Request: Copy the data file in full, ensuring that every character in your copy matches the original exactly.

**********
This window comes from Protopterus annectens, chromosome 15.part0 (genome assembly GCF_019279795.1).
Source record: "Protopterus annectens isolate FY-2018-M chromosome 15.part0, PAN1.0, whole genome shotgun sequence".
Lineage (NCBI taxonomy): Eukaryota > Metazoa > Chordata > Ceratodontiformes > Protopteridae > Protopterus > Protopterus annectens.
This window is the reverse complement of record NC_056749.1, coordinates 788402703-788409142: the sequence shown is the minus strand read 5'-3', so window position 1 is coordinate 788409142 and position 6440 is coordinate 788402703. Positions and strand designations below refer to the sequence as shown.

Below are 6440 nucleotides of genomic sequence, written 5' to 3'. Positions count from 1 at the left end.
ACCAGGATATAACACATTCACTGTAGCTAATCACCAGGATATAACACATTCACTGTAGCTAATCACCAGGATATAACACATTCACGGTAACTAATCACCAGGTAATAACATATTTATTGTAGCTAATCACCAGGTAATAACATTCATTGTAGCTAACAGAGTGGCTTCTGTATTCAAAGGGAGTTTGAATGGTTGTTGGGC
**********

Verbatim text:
This window comes from Protopterus annectens, chromosome 15.part0 (genome assembly GCF_019279795.1).
Source record: "Protopterus annectens isolate FY-2018-M chromosome 15.part0, PAN1.0, whole genome shotgun sequence".
Lineage (NCBI taxonomy): Eukaryota > Metazoa > Chordata > Ceratodontiformes > Protopteridae > Protopterus > Protopterus annectens.
This window is the reverse complement of record NC_056749.1, coordinates 788402703-788409142: the sequence shown is the minus strand read 5'-3', so window position 1 is coordinate 788409142 and position 6440 is coordinate 788402703. Positions and strand designations below refer to the sequence as shown.

Below are 6440 nucleotides of genomic sequence, written 5' to 3'. Positions count from 1 at the left end.
ACCAGGATATAACACATTCACTGTAGCTAATCACCAGGATATAACACATTCACTGTAGCTAATCACCAGGATATAACACATTCACGGTAACTAATCACCAGGTAATAACATATTTATTGTAGCTAATCACCAGGTAATAACATTCATTGTAGCTAACAGAGTGGCTTCTGTATTCAAAGGGAGTTTGAATGGTTGTTGGGC